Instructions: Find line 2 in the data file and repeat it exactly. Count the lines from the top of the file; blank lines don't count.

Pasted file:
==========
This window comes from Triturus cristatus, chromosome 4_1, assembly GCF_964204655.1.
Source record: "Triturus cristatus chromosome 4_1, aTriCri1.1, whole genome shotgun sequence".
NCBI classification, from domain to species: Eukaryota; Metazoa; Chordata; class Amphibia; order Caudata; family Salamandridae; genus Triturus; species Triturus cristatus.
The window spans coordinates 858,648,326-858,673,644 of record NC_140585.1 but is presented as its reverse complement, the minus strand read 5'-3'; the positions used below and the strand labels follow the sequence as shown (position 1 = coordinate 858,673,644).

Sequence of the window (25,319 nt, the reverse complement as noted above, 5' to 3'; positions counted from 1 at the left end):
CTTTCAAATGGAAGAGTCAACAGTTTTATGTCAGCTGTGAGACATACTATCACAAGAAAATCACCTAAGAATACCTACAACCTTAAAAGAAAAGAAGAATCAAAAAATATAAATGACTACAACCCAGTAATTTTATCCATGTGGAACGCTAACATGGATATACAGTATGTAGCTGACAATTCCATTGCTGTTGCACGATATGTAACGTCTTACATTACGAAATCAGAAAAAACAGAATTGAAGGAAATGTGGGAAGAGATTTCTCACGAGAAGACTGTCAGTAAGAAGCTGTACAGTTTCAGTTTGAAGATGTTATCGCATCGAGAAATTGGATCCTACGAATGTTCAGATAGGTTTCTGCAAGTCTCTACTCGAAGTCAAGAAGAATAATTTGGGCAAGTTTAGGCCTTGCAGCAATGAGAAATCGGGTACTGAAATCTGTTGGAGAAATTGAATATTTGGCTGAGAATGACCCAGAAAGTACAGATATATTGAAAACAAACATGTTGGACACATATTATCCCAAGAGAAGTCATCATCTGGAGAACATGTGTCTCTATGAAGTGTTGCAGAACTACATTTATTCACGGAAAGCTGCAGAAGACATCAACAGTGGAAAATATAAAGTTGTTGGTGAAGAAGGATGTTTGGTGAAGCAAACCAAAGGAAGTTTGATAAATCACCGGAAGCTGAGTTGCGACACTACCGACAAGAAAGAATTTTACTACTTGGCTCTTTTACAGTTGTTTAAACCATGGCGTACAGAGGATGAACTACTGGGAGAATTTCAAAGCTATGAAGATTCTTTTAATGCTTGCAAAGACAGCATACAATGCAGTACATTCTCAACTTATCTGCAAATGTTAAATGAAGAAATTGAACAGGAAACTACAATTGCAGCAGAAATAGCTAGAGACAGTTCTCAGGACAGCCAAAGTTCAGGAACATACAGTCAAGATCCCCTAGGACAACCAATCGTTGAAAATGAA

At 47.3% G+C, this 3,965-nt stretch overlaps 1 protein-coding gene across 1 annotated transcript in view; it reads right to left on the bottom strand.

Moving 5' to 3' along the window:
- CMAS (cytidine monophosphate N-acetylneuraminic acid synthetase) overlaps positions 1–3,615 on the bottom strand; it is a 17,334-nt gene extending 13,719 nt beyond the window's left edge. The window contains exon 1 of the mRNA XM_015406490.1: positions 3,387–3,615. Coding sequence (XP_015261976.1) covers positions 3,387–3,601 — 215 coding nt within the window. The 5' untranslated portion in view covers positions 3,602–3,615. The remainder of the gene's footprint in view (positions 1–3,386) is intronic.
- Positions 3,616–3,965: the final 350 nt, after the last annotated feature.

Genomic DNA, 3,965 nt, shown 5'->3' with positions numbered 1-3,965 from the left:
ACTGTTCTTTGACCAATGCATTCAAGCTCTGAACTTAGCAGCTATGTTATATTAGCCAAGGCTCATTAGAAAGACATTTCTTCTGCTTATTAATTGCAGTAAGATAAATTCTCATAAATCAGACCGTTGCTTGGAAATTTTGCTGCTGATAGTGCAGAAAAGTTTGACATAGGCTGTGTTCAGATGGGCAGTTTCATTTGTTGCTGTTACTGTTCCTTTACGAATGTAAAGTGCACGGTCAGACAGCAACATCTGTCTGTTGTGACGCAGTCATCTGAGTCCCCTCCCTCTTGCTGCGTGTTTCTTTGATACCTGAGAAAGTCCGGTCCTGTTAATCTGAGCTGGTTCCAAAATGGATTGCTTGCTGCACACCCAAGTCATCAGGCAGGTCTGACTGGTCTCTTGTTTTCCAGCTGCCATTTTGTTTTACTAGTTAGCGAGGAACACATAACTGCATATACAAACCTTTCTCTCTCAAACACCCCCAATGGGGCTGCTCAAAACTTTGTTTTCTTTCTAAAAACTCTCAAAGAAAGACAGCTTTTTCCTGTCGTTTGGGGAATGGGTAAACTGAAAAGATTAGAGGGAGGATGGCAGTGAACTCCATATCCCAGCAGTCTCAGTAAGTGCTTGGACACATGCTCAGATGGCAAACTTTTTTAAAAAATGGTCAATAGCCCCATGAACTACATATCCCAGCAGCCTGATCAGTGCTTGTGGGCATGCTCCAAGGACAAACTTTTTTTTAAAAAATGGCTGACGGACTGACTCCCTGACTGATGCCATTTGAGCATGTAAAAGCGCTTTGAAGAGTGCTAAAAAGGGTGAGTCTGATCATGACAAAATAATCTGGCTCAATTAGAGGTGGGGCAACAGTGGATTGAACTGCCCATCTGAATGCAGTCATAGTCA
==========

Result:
Source record: "Triturus cristatus chromosome 4_1, aTriCri1.1, whole genome shotgun sequence".